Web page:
PatientTalk.Org- And how much of it is intolerance related?
Shona Wilkinson -As far as the wheat and dairy is concerned, quite a lot of it. So talking about wheat, quite often people when they have wheat in their diet it can give them digestive problems, so it could be cramping, it could be diahrrea, it could be constipation, quite often a lot of bloating as well. So that can be an intolerance. As far as dairy is concerned, common side effects of having dairy are usually kind of mucus related, a blocked nose, blocked air passages, that kind of thing.
PatientTalk.Org- Okay. What is the difference between an allergy and intolerance?
Shona Wilkinson- There’s a big difference between an allergy and an intolerance, so an example would be, being a celiac. A celiac is someone who has got an auto immune disease and cannot have gluten in their diet. So that’s an actual allergy. The difference there would be someone who gets digestive problems after they’ve had gluten. So rather than it being very severe it could be just a bit of bloating. So they are very two distinct different things.
PatientTalk.Org – So in terms of severity, an allergy is a way more severe problem than an intolerance?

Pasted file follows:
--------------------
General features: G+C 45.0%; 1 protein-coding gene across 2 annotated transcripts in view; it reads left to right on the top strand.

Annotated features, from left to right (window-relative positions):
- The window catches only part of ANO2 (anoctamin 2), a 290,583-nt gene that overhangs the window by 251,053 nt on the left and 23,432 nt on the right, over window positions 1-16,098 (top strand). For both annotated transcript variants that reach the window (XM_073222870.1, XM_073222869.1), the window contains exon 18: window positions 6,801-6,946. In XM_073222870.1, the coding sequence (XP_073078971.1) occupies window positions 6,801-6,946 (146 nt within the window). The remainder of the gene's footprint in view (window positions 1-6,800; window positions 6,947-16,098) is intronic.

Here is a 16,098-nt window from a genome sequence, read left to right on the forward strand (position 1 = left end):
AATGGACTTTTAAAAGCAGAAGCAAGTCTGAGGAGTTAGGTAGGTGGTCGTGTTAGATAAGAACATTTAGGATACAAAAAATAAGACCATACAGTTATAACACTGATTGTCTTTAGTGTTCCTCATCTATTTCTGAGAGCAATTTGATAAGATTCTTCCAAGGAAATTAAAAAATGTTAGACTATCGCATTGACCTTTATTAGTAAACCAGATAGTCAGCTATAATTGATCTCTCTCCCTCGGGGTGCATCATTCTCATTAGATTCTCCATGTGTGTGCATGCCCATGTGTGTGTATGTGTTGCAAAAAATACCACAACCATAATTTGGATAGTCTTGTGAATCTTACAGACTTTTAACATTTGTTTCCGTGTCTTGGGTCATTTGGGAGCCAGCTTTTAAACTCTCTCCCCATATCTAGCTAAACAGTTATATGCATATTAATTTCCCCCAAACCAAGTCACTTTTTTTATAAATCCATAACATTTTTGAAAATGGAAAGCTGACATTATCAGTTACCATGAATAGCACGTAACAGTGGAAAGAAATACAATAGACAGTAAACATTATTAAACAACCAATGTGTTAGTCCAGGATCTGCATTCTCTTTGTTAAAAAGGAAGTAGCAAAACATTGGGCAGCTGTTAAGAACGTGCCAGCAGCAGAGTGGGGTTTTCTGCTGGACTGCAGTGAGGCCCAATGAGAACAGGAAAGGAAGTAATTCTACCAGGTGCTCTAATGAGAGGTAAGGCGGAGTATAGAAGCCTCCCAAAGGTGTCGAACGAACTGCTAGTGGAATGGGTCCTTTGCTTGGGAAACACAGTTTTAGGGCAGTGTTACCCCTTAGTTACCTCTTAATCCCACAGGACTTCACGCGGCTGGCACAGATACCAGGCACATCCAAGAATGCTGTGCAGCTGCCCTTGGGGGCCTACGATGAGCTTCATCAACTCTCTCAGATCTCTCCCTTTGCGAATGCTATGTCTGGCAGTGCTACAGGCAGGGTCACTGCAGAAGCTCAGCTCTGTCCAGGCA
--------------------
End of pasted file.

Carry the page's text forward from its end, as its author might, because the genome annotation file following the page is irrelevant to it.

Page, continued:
Shona Wilkinson- Absolutely and it can in some cases be life threatening.
PatientTalk.Org – Why has gluten intolerance increased in the last few years?
Shona Wilkinson- Yes gluten intolerance has seemed to increase in the last few years and there’s two schools of thought about this. Partly because one reason could be its quite trendy at the moment to follow a gluten free diet. The other reason is purely the amount of gluten we have in our diets nowadays. So we may have toast or cereal for breakfast, followed by a sandwich or baguette or some sort for lunch, followed by a pasta meal in the evening. That’s quite a common diet for a lot of people nowadays, and if you think about it that’s wheat, wheat, wheat for every single meal, and it’s just becoming too much for our bodies to deal with. So if you’re in that kind of situation, it’s just a matter of reducing your intake, or perhaps cutting out of your diet for 12 weeks and then slowly reintroducing it at a steady slow level and letting your body let you know what is the amount it can deal with every day.
PatientTalk.Org – What is the difference between celiac and gluten intolerance?
Shona Wilkinson – yes so celiac is an actual auto immune disease. It’s medically recognized and it can be life threatening. An intolerance is when you get slight digestive conditions after eating wheat containing food. So they are very different, one is a medical condition and one is more an intolerance that you just can’t cope with it as much.
PatientTalk.Org – What is a juice diet and how would it work?